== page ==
Delving into the true causes of workplace injuries requires a team effort, though it doesn’t need to be all that complicated. There are a variety of frameworks for ‘root cause analyses.’  There are templates to make it easier to organize the information. Some organizations use a fishbone diagram to group causes into major categories to identify variation sources. Whatever system is used, there are several keys to successful root cause analysis.

 

  1. Do NOT assign blame! This is the most important aspect in getting to the real root of a problem. It’s tempting to blame someone, punish him, and move on, but that doesn’t fix the underlying problems. Root cause analysis must be done without any finger pointing. Remember, most workplace accidents are the result of a confluence of contributing factors. The job of RCA is to identify and correct them.

 

  1. Ask questions. Then ask more. And a few more after that. The main questions to ask: WHY? You may feel like a 2-year-old asking ‘why, why, why’ – but this is key to getting to the crux of the analysis. As an example, let’s say “Fred” fell off a ladder and, luckily, was not seriously injured. It might be easy to say, ‘well, Fred was being careless, he was in too much of a hurry, so it’s his fault.’ But asking ‘why’ will uncover important details that would prevent future such incidents. The answer to the first ‘why’ could be that one of the rungs on the ladder broke. ‘Why,’ you ask again, and find out it could not hold Fred’s weight. If the rungs were designed to hold 350 lbs. and Fred weighs only 170, what was the extra weight? You discover Fred was carrying materials up the ladder and the combined weight exceeded 350 lbs. But the company has a hoist truck for such jobs, so why was Fred not using it instead of carrying the materials himself? Turns out the hoist truck was being used elsewhere. So why didn’t Fred wait until the hoist truck was available? Because he was under the gun to get the job finished on time and would have missed the deadline otherwise.

 

From the example, several problems come to light. There were not enough hoist trucks available, the ladder’s weight restrictions were ignored, and the deadline did not allow for the job to be done properly. Those are only some of the issues. With continued delving, there would likely be additional factors that contributed to the accident.

 

  1. Get all relevant information — and then some. In addition to the obvious details such as interviews with witnesses, examining any video footage of the incident, and speaking with the injured — or nearly injured — worker, other considerations include:

 

  • The environment. Was the ladder properly placed on the floor? Was there anything surrounding it that might have contributed?
  • Training and skill level. Did Fred have training on using the ladder? Did he understand the weight limit? Had he ever used the ladder before? Was he instructed to avoid carrying materials up the ladder (which, aside from the weight limit, could have caused him to fall)?
  • Was there a specific procedure in place for using ladders? If so, was that procedure communicated to Fred and other employees? Was the procedure ever updated, and the updates communicated? Were workers known to circumvent the procedures?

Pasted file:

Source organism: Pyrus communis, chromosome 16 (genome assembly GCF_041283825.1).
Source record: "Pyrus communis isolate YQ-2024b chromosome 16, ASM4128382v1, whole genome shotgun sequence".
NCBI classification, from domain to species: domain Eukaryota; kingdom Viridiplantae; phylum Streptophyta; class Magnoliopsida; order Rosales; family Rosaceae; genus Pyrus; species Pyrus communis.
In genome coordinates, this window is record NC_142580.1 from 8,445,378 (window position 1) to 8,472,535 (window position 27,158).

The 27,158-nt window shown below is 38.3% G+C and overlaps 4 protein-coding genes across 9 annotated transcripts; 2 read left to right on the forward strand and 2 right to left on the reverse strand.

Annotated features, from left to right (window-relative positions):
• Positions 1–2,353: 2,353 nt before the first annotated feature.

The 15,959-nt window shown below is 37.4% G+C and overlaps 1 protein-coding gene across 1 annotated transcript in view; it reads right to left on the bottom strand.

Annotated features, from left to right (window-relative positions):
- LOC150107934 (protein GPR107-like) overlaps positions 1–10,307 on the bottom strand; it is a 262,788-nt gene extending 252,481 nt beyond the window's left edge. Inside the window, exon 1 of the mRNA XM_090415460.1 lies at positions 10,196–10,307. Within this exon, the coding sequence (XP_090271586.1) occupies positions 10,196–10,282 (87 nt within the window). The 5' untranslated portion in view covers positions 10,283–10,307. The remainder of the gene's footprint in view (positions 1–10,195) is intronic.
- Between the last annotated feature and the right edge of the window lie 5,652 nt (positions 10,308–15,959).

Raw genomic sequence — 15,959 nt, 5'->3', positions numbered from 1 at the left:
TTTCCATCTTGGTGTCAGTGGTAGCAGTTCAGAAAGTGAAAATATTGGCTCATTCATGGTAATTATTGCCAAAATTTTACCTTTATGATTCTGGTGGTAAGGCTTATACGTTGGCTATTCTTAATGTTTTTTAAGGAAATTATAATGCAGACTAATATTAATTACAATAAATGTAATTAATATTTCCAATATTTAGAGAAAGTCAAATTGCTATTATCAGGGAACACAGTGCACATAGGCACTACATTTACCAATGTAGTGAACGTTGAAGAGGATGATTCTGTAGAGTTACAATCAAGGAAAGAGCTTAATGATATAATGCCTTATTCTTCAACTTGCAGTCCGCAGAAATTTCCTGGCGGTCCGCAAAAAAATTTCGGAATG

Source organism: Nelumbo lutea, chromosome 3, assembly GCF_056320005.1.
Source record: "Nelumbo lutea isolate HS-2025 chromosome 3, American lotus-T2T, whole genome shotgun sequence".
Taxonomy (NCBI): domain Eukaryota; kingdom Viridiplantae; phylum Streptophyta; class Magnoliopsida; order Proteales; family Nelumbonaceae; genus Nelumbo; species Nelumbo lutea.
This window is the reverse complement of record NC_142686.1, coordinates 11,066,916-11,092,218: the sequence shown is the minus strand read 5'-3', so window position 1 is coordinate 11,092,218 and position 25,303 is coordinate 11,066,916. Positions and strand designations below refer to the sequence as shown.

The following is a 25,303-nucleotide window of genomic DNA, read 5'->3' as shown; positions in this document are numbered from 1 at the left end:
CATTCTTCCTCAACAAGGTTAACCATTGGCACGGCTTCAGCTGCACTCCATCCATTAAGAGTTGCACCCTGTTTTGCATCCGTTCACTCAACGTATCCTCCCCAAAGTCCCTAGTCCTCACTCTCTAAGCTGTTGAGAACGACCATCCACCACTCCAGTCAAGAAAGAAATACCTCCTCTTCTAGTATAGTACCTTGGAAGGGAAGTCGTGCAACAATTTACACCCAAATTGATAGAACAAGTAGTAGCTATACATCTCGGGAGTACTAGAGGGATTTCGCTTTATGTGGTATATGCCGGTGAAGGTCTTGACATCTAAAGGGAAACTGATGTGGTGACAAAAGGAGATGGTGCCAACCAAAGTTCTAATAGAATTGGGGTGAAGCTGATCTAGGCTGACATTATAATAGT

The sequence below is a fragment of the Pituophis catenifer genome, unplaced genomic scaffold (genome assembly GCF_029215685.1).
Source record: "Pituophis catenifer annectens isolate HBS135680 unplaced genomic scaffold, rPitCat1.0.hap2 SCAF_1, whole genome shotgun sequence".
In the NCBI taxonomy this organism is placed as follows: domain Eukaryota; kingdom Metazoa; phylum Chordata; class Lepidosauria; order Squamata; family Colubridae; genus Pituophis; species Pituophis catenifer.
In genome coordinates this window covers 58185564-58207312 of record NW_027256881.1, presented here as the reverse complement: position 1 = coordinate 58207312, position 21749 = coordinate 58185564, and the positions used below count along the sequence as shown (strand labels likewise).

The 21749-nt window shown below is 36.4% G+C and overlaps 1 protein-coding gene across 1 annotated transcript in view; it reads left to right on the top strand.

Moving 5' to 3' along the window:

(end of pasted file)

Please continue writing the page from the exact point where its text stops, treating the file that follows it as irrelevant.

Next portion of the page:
• Was it properly maintained? Was there enough available? Had any relevant equipment been updated as needed?
  • Human behavior. We found out Fred was in a rush due to deadline pressure. But why — what were the consequences of not meeting the deadline? Were there too few employees working on the particular job?

 

The Fix

Once you’ve ascertained all the causes (and potential causes) of the incident, it’s time to figure out corrective action. All the ‘why’ questions should end with something that indicates what and how something should be changed.

 

In our Fred scenario, several things could be changed to make the organization run more efficiently and with less chance for an injury. Training would be one area, for example. Fred clearly did not understand (or did not care) that carrying materials on the ladder could exceed the weight limit of the rungs. Procedures may need to be reviewed and changed to prevent people from carrying heavy or awkward items while climbing a ladder.

 

Equipment might need to be upgraded, perhaps with an investment in an additional hoist truck would be warranted. Communication might need to be ramped up to ensure that, while meeting a deadline is important, attention to safety is more important.

 

Conclusion

Workplace accidents, unfortunately, happen and may result in injuries and workers’ comp claims. However, the same incident should never be repeated within an organization.

 

By digging deep you can identify a variety of factors that could lead to an injury. Taking corrective action will help ensure workers stay safe, the job gets done, and you’re not wasting money on preventable problems.

 

For additional information on workers’ compensation cost containment best practices, register as a guest for our next live stream training.

 

Author Michael Stack, Principal, COMPClub, Amaxx LLC. He is an expert in workers compensation cost containment systems and helps employers reduce their work comp costs by 20% to 50%.  He works as a consultant to large and mid-market clients, is co-author of Your Ultimate Guide To Mastering Workers Comp Costs, a comprehensive step-by-step manual of cost containment strategies based on hands-on field experience, and is founder of COMPClub, an exclusive member training program on workers compensation cost containment best practices.

 

Contact: mstack@reduceyourworkerscomp.com.

Workers’ Comp Roundup Blog: http://blog.reduceyourworkerscomp.com/

Live Stream WC Training: http://workerscompclub.com/livestreamtraining

 

©2017 Amaxx LLC. All rights reserved under International Copyright Law.